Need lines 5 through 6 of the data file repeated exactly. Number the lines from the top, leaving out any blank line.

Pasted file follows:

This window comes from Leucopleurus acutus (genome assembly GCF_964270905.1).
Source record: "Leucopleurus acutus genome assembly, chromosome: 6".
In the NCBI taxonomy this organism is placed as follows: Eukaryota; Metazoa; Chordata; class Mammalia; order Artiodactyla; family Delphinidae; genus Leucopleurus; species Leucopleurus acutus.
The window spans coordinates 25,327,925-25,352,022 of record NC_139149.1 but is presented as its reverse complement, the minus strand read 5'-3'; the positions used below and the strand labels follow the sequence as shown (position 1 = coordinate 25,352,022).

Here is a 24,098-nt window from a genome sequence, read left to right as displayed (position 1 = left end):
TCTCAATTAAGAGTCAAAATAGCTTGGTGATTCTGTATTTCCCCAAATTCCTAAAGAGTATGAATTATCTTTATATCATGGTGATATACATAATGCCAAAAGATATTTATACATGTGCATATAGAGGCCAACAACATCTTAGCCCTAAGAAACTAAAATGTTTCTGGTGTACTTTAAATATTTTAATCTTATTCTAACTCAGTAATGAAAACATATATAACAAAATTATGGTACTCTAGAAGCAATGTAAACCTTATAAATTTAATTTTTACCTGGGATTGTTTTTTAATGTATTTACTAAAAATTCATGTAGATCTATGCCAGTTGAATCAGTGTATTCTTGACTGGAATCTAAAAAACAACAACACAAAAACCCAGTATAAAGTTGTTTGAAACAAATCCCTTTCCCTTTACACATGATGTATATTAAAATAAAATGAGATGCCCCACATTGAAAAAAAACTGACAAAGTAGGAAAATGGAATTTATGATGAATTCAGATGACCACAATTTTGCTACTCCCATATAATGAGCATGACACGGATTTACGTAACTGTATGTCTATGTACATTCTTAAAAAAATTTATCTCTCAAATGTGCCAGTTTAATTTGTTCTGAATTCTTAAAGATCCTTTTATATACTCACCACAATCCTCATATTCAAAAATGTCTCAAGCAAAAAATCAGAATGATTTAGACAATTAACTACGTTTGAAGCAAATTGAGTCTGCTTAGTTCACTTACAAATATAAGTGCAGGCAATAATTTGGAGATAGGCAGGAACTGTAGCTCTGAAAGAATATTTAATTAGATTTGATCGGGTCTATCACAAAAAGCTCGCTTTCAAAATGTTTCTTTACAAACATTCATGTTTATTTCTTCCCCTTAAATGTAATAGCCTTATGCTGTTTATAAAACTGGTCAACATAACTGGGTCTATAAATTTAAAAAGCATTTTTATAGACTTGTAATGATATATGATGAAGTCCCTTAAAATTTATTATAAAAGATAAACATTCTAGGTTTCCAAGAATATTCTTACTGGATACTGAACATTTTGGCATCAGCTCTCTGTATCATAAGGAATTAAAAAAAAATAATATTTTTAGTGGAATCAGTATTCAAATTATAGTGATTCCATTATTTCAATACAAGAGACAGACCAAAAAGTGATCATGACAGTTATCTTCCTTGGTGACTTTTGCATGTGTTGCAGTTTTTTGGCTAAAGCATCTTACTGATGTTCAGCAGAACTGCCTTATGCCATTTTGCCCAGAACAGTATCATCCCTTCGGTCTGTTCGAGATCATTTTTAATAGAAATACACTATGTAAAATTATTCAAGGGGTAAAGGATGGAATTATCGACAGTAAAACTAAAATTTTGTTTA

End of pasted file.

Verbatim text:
Here is a 24,098-nt window from a genome sequence, read left to right as displayed (position 1 = left end):
TCTCAATTAAGAGTCAAAATAGCTTGGTGATTCTGTATTTCCCCAAATTCCTAAAGAGTATGAATTATCTTTATATCATGGTGATATACATAATGCCAAAAGATATTTATACATGTGCATATAGAGGCCAACAACATCTTAGCCCTAAGAAACTAAAATGTTTCTGGTGTACTTTAAATATTTTAATCTTATTCTAACTCAGTAATGAAAACATATATAACAAAATTATGGTACTCTAGAAGCAATGTAAACCTTATAAATTTAATTTTTACCTGGGATTGTTTTTTAATGTATTTACTAAAAATTCATGTAGATCTATGCCAGTTGAATCAGTGTATTCTTGACTGGAATCTAAAAAACAACAACACAAAAACCCAGTATAAAGTTGTTTGAAACAAATCCCTTTCCCTTTACACATGATGTATATTAAAATAAAATGAGATGCCCCACATTGAAAAAAAACTGACAAAGTAGGAAAATGGAATTTATGATGAATTCAGATGACCACAATTTTGCTACTCCCATATAATGAGCATGACACGGATTTACGTAACTGTATGTCTATGTACATTCTTAAAAAAATTTATCTCTCAAATGTGCCAGTTTAATTTGTTCTGAATTCTTAAAGATCCTTTTATATACTCACCACAATCCTCATATTCAAAAATGTCTCAAGCAAAAAATCAGAATGATTTAGACAATTAACTACGTTTGAAGCAAATTGAGTCTGCTTAGTTCACTTACAAATATAAGTGCAGGCAATAATTTGGAGATAGGCAGGAACTGTAGCTCTGAAAGAATATTTAATTAGATTTGATCGGGTCTATCACAAAAAGCTCGCTTTCAAAATGTTTCTTTACAAACATTCATGTTTATTTCTTCCCCTTAAATGTAATAGCCTTATGCTGTTTATAAAACTGGTCAACATAACTGGGTCTATAAATTTAAAAAGCATTTTTATAGACTTGTAATGATATATGATGAAGTCCCTTAAAATTTATTATAAAAGATAAACATTCTAGGTTTCCAAGAATATTCTTACTGGATACTGAACATTTTGGCATCAGCTCTCTGTATCATAAGGAATTAAAAAAAAATAATATTTTTAGTGGAATCAGTATTCAAATTATAGTGATTCCATTATTTCAATACAAGAGACAGACCAAAAAGTGATCATGACAGTTATCTTCCTTGGTGACTTTTGCATGTGTTGCAGTTTTTTGGCTAAAGCATCTTACTGATGTTCAGCAGAACTGCCTTATGCCATTTTGCCCAGAACAGTATCATCCCTTCGGTCTGTTCGAGATCATTTTTAATAGAAATACACTATGTAAAATTATTCAAGGGGTAAAGGATGGAATTATCGACAGTAAAACTAAAATTTTGTTTA